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By Jeoffrey Maitem
Mindanao Bureau
Last updated 02:00pm (Mla time) 09/25/2007

 

COTABATO CITY, Philippines — A prominent Muslim religious leader in the country has issued a call to the entire Muslim community to unite and shun away all forms of violence.

Sheik Omar Pasigan, the Grand Mufti (guardian of the Islamic House of Opinion) of Mindanao, said in his Ramadan message read to the Philippine Daily Inquirer by his daughter, Mariam Pasigan Daud, on Tuesday that this was one of the obligations of an Islam believer.

The 75-year-old Pasigan also underscored the importance of Ramadan as a test of one’s self.

“Ramadan is the time for us to teach ourselves how to be patient and responsible. It discourages any forms of violence,” he said.

During the fasting month, which will end October 15, Muslims abstain from food, drink, and other physical needs during the day.

“As a time to purify the soul, refocus attention on God, and practice self-sacrifice, Ramadan is much more than just not eating and drinking,” Pasigan said.

He said Muslims were encouraged to use the month of Ramadan to re-evaluate their lives and make peace with those who have done them wrong.

Pasigan was a classmate of the late Moro Islamic Liberation Front (MILF) chairman Salamat Hashim at the Al-Azhar University in Egypt and his opinions on Islamic law were respected by local Muslims. He is a cousin of current MILF chairman Murad Ebrahim and serves as the group’s spiritual adviser.

Ustadz Esmael Ebrahim, liaison officer of the Darul Ifta (House of Opinion) in Maguindanao and executive director of Society for Family Development and Education, told the Inquirer that Pasigan’s influence as Grand Mufti reached as far as the Zamboanga peninsula and Davao.

“He [Pasigan] was chosen based on the consensus of other religious leaders. Actually, in choosing a Mufti, we have to consider if he is the most senior, attained high educational background, and has knowledge of Islamic laws,” Ebrahim said.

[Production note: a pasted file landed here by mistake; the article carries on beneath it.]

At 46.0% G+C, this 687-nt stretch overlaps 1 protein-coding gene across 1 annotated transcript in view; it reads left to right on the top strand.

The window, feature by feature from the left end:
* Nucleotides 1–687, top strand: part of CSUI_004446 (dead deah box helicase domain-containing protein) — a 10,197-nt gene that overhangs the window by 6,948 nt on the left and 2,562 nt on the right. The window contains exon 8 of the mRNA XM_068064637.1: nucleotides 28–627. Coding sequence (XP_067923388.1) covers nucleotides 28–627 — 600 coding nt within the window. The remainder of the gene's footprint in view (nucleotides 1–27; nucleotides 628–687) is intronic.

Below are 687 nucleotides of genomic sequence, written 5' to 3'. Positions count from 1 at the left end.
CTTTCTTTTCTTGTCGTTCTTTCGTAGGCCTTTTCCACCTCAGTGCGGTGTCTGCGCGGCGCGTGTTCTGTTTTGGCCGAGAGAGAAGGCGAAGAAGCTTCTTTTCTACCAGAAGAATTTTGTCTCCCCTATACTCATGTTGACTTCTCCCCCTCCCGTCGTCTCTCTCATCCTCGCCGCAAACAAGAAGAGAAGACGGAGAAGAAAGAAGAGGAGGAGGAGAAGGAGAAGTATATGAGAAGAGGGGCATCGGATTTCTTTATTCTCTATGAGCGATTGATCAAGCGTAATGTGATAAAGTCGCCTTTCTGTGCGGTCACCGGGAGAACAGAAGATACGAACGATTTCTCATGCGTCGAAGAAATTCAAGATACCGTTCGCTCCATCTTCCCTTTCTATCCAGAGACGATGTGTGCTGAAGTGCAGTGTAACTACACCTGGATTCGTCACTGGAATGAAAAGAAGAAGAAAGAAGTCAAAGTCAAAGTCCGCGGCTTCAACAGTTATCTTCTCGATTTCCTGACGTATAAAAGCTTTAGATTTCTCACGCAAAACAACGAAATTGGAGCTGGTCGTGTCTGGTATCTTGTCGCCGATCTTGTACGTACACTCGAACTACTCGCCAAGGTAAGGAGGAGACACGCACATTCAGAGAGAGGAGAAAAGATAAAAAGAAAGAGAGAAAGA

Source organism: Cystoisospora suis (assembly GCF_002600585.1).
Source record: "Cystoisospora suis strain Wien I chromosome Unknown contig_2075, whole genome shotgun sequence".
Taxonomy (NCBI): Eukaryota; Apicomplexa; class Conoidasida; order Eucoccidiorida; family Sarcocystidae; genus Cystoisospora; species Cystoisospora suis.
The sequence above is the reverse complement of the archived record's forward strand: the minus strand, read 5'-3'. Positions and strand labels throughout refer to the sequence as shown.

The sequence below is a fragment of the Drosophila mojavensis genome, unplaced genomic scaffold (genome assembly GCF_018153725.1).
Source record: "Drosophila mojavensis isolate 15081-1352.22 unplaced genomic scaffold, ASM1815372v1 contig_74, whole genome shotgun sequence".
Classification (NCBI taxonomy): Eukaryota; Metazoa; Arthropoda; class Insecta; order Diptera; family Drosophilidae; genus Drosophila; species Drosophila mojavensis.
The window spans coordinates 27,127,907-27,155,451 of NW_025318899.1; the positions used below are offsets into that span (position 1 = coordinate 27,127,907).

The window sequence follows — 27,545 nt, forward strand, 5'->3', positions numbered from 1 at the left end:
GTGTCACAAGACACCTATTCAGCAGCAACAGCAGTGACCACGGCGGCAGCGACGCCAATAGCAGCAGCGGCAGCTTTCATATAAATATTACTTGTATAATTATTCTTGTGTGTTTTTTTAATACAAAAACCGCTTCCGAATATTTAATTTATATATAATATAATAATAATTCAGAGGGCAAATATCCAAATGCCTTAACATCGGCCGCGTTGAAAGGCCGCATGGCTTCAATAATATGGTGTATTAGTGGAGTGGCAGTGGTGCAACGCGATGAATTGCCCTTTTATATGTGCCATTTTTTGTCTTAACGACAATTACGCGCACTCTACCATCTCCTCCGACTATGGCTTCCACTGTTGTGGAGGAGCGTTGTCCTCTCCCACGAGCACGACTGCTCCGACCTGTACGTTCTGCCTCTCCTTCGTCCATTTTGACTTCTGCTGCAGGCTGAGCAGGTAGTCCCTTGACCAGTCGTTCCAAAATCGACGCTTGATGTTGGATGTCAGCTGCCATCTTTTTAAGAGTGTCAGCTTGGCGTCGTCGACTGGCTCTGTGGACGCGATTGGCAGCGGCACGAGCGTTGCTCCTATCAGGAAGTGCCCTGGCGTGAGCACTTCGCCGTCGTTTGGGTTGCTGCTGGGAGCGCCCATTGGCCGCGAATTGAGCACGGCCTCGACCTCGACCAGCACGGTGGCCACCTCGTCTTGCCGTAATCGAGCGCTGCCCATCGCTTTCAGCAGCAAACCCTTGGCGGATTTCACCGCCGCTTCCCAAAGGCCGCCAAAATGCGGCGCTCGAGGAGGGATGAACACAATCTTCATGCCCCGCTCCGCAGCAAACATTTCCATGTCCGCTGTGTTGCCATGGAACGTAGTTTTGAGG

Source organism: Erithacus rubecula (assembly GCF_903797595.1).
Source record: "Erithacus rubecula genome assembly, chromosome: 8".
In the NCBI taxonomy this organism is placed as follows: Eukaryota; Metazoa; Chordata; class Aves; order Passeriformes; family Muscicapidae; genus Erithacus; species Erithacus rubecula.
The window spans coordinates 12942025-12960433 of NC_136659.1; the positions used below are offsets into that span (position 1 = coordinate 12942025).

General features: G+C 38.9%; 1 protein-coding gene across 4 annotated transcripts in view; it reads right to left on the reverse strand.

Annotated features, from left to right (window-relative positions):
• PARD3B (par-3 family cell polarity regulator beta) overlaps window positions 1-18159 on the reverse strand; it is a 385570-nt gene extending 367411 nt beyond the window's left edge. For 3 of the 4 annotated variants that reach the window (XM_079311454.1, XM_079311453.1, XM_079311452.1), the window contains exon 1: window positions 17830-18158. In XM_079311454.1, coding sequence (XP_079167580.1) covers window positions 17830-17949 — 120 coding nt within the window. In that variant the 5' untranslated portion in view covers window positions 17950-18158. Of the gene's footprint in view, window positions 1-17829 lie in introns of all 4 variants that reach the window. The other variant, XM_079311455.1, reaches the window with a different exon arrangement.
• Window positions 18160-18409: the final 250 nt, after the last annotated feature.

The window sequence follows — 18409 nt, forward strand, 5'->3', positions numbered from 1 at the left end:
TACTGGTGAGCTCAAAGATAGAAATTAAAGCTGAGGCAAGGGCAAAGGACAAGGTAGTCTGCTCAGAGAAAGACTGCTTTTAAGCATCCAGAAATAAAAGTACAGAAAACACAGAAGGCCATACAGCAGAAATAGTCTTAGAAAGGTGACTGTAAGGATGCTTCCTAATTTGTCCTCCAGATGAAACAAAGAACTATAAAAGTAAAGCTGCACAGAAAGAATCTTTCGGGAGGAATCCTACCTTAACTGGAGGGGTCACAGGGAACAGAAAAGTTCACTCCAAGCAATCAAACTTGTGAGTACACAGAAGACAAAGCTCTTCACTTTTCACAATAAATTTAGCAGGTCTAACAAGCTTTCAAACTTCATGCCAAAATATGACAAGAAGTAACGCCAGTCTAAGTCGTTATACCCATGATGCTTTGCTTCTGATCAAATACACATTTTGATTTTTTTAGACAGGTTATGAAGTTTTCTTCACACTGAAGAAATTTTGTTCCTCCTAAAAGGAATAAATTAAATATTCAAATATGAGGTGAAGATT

Pasigan also has the last word on any issues discussed among Muslim religious leaders, according to Ebrahim.

“Basically, he is the one giving the last word on every controversial issue. For example in the House of Opinion, his colleagues discuss a particular issue but after deliberations, the Grand Mufti will give the final opinion,” he said.


Copyright 2007 Mindanao Bureau. All rights reserved. This material may not be published, broadcast, rewritten or redistributed.

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By Jeoffrey Maitem
Inquirer
Last updated 02:04pm (Mla time) 07/20/2007

 

KIDAPAWAN CITY, Philippines — The Moro Islamic Liberation Front (MILF) on Friday said the release of Italian priest Giancarlo Bossi in Lanao del Norte proved the information they have been feeding to the military — but which was supposedly largely ignored — was correct after all.

Mohagher Iqbal, MILF information officer and chief negotiator, said had the military listened to them, the incident in Albarka (Tipo-Tipo), Basilan, where 14 Marine soldiers were killed, 10 of them beheaded, could have been avoided.

The incident occurred as government forces were on their way back to base after search-and-rescue operations for Bossi.

Iqbal said they had been telling the military that Bossi was not in Basilan but they were not heeded.

“We are happy that, indeed, the priest was released. However, we were saddened that many lives were lost due to the intelligence report regarding the priest’s presence in Basilan,” he said.

Iqbal said they believe the military had deliberately ignored the MILF information so that it could order troops to operate within rebel territory in Basilan.